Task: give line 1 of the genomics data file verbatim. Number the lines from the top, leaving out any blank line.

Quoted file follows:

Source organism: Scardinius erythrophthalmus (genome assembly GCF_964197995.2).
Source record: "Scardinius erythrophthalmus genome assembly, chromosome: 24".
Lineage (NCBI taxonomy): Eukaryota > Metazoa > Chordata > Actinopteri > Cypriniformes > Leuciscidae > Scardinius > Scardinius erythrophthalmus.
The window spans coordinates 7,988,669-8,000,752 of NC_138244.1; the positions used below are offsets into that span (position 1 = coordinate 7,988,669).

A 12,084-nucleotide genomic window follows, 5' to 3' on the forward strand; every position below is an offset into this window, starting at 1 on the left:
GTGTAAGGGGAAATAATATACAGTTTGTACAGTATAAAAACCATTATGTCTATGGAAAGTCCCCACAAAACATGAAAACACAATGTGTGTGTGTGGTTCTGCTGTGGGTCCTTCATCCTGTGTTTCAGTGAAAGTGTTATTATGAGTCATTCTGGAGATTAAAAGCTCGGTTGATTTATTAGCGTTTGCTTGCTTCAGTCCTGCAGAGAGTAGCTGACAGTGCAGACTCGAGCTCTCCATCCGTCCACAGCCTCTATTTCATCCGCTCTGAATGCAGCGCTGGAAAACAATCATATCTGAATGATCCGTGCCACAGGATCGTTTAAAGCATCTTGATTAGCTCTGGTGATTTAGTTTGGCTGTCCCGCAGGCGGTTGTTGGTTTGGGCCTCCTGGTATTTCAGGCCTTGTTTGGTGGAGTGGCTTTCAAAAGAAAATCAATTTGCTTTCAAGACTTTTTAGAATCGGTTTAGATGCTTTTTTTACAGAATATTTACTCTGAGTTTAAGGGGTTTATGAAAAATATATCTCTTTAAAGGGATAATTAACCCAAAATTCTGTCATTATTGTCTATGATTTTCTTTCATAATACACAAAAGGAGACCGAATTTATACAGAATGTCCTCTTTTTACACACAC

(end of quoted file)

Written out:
Source organism: Scardinius erythrophthalmus (genome assembly GCF_964197995.2).